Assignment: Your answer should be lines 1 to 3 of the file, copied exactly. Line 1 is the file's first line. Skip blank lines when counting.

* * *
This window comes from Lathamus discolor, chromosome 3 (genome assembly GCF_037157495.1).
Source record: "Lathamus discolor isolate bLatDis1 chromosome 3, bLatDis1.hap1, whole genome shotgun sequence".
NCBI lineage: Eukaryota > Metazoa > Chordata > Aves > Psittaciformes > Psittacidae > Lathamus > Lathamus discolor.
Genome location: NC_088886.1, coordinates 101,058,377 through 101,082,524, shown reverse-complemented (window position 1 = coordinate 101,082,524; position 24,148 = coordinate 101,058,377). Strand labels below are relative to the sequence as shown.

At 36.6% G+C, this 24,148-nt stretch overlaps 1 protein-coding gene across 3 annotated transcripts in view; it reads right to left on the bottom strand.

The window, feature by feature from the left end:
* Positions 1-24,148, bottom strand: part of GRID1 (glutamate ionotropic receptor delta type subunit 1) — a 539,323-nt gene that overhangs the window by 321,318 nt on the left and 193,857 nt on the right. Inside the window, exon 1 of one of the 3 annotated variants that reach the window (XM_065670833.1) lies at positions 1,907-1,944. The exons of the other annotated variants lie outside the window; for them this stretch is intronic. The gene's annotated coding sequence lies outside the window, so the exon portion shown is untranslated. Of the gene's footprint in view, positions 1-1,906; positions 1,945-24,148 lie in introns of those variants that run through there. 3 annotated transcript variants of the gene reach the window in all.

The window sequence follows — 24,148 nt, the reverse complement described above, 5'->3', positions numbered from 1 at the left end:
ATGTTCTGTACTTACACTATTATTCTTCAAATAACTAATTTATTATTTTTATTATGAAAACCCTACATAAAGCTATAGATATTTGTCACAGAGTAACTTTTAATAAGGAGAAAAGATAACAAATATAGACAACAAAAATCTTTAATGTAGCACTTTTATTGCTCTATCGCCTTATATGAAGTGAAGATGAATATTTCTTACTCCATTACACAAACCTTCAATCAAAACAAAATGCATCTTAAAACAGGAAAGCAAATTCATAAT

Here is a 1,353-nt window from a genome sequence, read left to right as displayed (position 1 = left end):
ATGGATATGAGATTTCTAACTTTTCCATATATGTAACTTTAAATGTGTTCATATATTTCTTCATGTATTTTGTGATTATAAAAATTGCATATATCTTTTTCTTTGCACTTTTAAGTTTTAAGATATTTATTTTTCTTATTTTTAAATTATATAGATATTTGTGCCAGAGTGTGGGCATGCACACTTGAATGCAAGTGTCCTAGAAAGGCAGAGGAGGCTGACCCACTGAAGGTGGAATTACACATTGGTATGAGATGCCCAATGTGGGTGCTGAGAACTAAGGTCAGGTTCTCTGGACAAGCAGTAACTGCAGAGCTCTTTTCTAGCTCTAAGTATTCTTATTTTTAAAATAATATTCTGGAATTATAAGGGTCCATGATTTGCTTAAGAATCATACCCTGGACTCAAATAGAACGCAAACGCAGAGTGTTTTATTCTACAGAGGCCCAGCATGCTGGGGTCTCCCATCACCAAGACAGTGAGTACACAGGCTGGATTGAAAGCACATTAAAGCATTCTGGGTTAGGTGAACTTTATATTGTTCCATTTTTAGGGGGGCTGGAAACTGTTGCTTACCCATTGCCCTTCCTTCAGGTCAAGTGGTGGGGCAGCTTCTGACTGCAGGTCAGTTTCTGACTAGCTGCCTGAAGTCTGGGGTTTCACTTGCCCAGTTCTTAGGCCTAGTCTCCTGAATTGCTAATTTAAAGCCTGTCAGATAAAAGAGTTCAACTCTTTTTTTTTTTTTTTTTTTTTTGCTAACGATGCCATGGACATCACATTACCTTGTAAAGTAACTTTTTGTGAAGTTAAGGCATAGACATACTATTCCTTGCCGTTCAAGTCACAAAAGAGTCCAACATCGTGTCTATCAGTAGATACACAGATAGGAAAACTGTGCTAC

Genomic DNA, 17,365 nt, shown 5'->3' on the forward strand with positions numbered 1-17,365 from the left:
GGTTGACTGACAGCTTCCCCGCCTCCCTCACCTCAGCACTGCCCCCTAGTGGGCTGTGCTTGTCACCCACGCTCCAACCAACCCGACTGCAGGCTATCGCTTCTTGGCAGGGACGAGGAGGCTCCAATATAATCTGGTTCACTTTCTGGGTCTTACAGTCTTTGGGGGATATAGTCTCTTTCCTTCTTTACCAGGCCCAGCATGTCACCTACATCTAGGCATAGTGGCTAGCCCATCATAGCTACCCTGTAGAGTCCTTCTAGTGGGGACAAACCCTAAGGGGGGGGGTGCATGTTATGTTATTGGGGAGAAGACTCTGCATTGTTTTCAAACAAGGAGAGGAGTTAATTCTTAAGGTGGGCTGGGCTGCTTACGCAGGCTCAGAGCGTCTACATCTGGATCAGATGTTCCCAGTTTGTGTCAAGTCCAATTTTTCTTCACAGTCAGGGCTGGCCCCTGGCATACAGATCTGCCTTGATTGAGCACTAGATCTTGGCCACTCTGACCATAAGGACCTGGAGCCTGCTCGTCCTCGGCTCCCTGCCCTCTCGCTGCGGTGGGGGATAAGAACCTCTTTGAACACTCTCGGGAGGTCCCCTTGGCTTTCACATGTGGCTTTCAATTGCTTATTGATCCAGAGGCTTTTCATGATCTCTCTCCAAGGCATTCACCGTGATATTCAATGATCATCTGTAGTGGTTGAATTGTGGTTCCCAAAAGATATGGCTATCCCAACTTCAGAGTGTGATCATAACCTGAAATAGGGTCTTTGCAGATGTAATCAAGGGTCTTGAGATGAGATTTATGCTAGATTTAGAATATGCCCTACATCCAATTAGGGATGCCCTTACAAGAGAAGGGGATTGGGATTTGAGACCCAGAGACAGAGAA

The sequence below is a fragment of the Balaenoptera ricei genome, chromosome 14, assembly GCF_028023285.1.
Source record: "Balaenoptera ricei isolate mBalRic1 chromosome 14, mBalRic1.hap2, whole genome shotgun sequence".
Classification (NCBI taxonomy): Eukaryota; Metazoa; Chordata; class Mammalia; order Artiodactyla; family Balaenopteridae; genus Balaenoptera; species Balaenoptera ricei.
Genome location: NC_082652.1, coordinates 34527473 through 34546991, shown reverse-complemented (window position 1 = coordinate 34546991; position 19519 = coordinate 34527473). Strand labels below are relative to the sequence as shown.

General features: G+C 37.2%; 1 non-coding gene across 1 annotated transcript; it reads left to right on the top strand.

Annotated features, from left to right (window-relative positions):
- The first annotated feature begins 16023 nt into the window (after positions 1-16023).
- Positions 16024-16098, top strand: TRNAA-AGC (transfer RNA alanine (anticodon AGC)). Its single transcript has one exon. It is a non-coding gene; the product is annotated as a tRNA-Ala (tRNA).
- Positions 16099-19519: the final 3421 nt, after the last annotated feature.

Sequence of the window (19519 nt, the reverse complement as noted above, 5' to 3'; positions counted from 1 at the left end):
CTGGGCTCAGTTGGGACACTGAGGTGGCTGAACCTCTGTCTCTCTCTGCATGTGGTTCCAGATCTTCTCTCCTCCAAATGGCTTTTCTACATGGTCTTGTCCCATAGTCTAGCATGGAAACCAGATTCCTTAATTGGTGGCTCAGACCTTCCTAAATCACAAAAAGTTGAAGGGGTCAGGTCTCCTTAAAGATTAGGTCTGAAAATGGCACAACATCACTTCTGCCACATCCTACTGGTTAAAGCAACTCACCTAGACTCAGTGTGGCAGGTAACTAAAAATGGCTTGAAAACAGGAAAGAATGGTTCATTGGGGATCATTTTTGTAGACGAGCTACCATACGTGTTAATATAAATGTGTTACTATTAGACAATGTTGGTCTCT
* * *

This window comes from Lathamus discolor, chromosome 3 (genome assembly GCF_037157495.1).
Source record: "Lathamus discolor isolate bLatDis1 chromosome 3, bLatDis1.hap1, whole genome shotgun sequence".
NCBI lineage: Eukaryota > Metazoa > Chordata > Aves > Psittaciformes > Psittacidae > Lathamus > Lathamus discolor.